You using Bombay instead of Mumbai should not bother anyone,especially people of Mumbai. You will occasionally get someone half jokingly remind you of the name change but it is perfectly understood that Bombay was a prevalent name for hundred years or more . Someone using Bombay instead of Mumbai does not indicate any ill will or imperialistic ambitions but more of a habit. I don't think its a big issue.

I should also remind you that this sensitivity around names also plays out in within people of the same nation. You don't have to be a foreigner to experience a native resident of the city insisting on using local name. Any 'outsider' is just as good.

WingsFan
 
smittyone
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RE: Political Correctness And Geographic Names

Thu Apr 03, 2014 3:57 pm

Quoting WingsFan (Reply 1):
I don't think this has anything to do with political correctness or people trying to sound exotic.

Until very recently many of these places *were* governed by imperial nations who changed names for whatever reasons.
After independence it is not surprising that many places reverted back to using local names which should have been used all along in the first place. So there is a little more sensitivity around names in general in Asia due to underlying imperial history and subsequent pride in local names.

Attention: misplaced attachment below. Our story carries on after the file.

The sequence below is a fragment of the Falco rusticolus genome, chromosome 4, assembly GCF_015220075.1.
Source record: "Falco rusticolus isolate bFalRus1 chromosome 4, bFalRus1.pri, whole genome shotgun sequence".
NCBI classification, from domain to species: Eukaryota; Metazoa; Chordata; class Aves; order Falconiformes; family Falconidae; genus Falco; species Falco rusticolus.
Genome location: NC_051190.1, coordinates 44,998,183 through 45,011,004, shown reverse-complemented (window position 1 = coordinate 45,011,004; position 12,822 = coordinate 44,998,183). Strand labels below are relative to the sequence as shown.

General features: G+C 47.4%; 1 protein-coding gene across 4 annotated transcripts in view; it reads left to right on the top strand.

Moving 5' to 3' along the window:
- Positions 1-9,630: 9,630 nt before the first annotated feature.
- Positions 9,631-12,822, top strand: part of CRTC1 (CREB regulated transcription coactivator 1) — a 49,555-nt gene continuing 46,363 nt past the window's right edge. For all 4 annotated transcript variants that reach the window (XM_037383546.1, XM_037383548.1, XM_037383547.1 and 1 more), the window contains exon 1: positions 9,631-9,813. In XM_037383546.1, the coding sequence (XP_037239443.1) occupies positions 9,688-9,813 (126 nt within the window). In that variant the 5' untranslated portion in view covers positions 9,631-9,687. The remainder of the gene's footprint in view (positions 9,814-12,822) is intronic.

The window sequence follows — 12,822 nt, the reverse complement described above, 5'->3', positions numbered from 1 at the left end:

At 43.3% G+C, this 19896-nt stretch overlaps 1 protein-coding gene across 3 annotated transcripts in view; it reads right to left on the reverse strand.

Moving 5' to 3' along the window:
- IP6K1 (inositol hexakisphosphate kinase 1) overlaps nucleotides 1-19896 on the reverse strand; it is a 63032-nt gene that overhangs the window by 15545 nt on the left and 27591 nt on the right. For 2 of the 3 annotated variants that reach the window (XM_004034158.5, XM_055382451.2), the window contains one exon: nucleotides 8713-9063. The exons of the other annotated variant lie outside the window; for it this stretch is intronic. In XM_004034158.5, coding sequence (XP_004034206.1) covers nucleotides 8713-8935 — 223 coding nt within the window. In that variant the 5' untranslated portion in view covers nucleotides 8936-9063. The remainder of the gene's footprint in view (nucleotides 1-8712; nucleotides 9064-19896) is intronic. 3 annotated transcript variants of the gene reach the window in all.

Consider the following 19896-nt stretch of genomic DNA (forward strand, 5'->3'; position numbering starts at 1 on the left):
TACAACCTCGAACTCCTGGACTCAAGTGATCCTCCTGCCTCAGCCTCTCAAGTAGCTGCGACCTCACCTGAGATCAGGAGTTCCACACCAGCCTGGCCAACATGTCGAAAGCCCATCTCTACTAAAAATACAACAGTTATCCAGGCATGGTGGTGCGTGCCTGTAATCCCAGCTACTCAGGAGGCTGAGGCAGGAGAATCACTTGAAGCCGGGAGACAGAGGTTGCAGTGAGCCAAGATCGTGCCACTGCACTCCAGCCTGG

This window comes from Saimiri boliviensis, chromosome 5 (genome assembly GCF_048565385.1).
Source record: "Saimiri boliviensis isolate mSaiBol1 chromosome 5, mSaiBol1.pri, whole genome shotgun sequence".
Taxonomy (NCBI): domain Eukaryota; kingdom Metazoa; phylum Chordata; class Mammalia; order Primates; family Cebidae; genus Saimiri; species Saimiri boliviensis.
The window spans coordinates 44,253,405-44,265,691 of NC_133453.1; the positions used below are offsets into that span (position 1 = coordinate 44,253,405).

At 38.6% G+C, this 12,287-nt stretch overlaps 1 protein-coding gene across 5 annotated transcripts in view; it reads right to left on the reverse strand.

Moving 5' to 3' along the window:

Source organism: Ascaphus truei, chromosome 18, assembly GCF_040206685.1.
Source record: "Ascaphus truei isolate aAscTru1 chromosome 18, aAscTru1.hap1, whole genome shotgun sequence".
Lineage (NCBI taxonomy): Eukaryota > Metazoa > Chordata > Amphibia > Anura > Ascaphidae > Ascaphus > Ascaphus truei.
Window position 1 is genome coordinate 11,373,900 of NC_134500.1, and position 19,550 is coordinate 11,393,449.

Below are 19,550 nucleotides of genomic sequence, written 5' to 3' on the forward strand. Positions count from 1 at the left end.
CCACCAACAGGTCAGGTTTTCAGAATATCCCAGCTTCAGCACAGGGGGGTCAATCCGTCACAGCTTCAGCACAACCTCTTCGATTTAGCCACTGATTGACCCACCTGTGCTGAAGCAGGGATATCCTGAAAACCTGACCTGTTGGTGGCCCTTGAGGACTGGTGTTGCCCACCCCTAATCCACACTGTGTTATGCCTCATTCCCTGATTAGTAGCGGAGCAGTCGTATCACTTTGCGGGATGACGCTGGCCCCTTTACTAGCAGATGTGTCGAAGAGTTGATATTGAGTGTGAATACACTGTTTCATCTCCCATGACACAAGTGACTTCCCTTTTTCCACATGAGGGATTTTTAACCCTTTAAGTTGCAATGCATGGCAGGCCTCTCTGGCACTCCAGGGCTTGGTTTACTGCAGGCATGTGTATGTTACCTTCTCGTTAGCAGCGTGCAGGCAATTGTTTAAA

I have no knowledge as to why European city names were changed, but my best guess is that places like Munich, Rome etc were not renamed by imperial powers but mostly as a result of foreigners butchering local names . With lack of any negative history around the names, I would expect everyone to be less sensitive.

You using Bombay instead of Mumbai should not bother anyone,especially people of Mumbai. You will occasionally get someone half jokingly remind you of the name change but it is perfectly understood that Bombay was a prevalent name for hundred years or more . Someone using Bombay instead of Mumbai does not indicate any ill will or imperialistic ambitions but more of a habit. I don't think its a big issue.

I should also remind you that this sensitivity around names also plays out in within people of the same nation. You don't have to be a foreigner to experience a native resident of the city insisting on using local name. Any 'outsider' is just as good.